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The spiral galaxy NGC 4631 (nicknamed the "Whale Galaxy") is seen edge-on, with its disk of stars shown in pink. The filaments, shown in green and blue, extend beyond the disk into the galaxy's extended halo. Green indicates filaments with their magnetic field pointing roughly toward us and blue with the field pointing away. This phenomenon, with the field alternating in direction, has never before been seen in the halo of a galaxy. (IMAGE CREDIT: Composite image by Jayanne English of the University of Manitoba, with NRAO VLA radio data from Silvia Carolina Mora-Partiarroyo and Marita Krause of the Max-Planck Institute for Radioastronomy. The observations are part of the project Continuum HAlos in Nearby Galaxies -- an EVLA Survey (CHANG-ES). The optical data were obtained from the Mayall 4-meter telescope, collected by Maria Patterson and Rene Walterbos of New Mexico State University. Arpad Miskolczi of the University of Bochum provided the software code for tracing the magnetic field lines.)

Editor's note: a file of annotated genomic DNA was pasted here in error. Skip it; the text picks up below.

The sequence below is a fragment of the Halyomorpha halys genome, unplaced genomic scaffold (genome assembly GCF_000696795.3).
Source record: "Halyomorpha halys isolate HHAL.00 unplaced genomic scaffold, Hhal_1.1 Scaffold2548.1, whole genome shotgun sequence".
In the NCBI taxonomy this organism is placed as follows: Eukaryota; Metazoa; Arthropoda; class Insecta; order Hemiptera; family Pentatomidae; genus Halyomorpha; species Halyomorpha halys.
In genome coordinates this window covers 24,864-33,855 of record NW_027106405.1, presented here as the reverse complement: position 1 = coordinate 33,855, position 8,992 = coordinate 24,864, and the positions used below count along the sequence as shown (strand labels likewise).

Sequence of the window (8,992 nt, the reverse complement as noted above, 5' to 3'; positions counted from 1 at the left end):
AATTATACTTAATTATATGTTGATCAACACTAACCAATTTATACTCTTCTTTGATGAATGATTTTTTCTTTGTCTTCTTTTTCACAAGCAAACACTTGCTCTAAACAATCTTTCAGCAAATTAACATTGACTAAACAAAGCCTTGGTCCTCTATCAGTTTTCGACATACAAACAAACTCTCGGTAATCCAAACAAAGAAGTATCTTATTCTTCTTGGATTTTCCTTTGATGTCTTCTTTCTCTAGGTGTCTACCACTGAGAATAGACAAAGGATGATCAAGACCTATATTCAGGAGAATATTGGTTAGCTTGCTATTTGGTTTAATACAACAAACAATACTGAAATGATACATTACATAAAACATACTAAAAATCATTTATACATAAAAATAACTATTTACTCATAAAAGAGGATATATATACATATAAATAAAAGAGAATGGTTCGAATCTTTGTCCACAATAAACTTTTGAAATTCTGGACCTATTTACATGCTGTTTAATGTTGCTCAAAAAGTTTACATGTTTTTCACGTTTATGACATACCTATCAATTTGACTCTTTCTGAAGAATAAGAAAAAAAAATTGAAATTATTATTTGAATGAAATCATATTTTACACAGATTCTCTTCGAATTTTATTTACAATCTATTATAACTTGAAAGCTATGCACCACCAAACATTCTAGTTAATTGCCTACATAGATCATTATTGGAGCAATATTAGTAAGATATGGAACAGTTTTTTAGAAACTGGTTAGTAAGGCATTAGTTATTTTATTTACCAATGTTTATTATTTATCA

Keywords
astronomy  arts and sciences  
Created
12/02/2019
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Full Resolution Photo URL:
https://photo.nmsu.edu/news/41396/Whale Galaxy magnetic ropes.jpeg